“The Midterms are Tightening!!” As Moe Lane writes, it’s a safe bet we’ll see plenty of these sorts of articles next month:
While I’m on the subject of predictions, here’s a quiet one: some time in September Nate Silver is going to announce his new House model, which will ‘amaze’ him with all the good news for Congressional Democrats that he’s getting from it. I further predict that Silver will predict total House losses of… about 27 net seats for the Democrats: 40 Democrat and 13 Republican flips would be the number that I would use if I wanted to go with maximum galvanization of progressives, so let’s go with that. This announcement will spill out via the New York Times and will be swiftly seized upon by the rest of the professional media: we will get three weeks or so of smug, congratulatory, and above all deeply relieved articles about the Democrats’ second wind… and it will not move the needle a hair’s-breath.
But it will keep liberals giving money and time to the Democratic leadership, so: Mission Accomplished.
PS: I got the 2006 and 2008 election trends wrong. So, by all means: have as much salt with that as you want.
That’s a trend that’s still ongoing as of the time we’re posting this: rounding up last night’s results, MSNBC, the home of cool and crisp anchors such as Keith Olbermann, Ed Schultz, Chris Matthews, and frequent guest Janeane Garofalo blurts, “Anger trumps accomplishments.”
Speaking of anger, get ready for two months worth of increasingly desperate October Surprises, which candidates might want to start either wargaming for, mentioning in speeches ahead of time to reduce their impact, or both. As George Will wrote in September of 2003, during the California recall election:
Can the tone of the recall campaign get worse? Just wait. Ken Khachigian, a veteran Republican strategist, warns that Schwarzenegger should brace himself for what has become the Democrats’ trademark tactic. In football it is penalized as a “late hit,” but in politics it is often rewarded with success. George W. Bush received such a hit in the final weekend of the 2000 campaign — the revelation of his drunk driving arrest 24 years earlier. That probably contributed to an unusual development: Late-deciding voters, who usually break against the incumbent party, broke for Vice President Gore in 2000.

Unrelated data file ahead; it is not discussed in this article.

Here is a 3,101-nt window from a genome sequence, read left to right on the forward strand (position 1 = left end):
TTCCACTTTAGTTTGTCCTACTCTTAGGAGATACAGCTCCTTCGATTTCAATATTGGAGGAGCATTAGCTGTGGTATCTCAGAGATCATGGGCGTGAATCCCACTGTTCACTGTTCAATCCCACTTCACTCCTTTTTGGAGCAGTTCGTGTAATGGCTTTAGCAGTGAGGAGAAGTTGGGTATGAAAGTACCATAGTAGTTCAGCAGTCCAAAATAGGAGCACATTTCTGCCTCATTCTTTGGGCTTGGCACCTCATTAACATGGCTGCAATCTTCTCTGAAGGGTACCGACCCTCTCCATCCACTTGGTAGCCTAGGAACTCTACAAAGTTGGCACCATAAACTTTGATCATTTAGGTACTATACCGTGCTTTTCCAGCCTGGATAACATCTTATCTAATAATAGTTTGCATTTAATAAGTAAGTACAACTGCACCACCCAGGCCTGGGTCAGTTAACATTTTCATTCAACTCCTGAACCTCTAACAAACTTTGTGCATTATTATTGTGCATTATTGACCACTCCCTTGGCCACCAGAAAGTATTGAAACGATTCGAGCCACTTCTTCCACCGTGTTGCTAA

California Republicans have experienced late hits three times in the past 11 years. In 1992 Bruce Herschensohn narrowly lost a Senate race against Barbara Boxer when it was revealed on the Friday before the election that he and his girlfriend and another couple had visited a strip club. In 1994 Michael Huffington narrowly lost a Senate race against Feinstein when, a few days before the election, it was revealed that he had hired an illegal immigrant as a nanny. In 1998 Darrell Issa — he is now a congressmen; his $1.6 million funding of the recall petition drive produced this recall election — lost a Senate primary when it was revealed that he had embellished his military record.
A late hit by the Davis campaign against Schwarzenegger cannot come so late that there is no time for another such hit, one against Davis’s other problem, Bustamante. This could get even uglier.
With a frightened left throughout the country, and with lots of center-right and conservative candidates to attack, rather than than just one or two as in gubernatorial and presidential elections before the Web effectively nationalized every election, look for “getting even uglier” to really go nationwide during the next two months.
Related: Hey, the EPA is certainly doing their part to help throw the election to the GOP!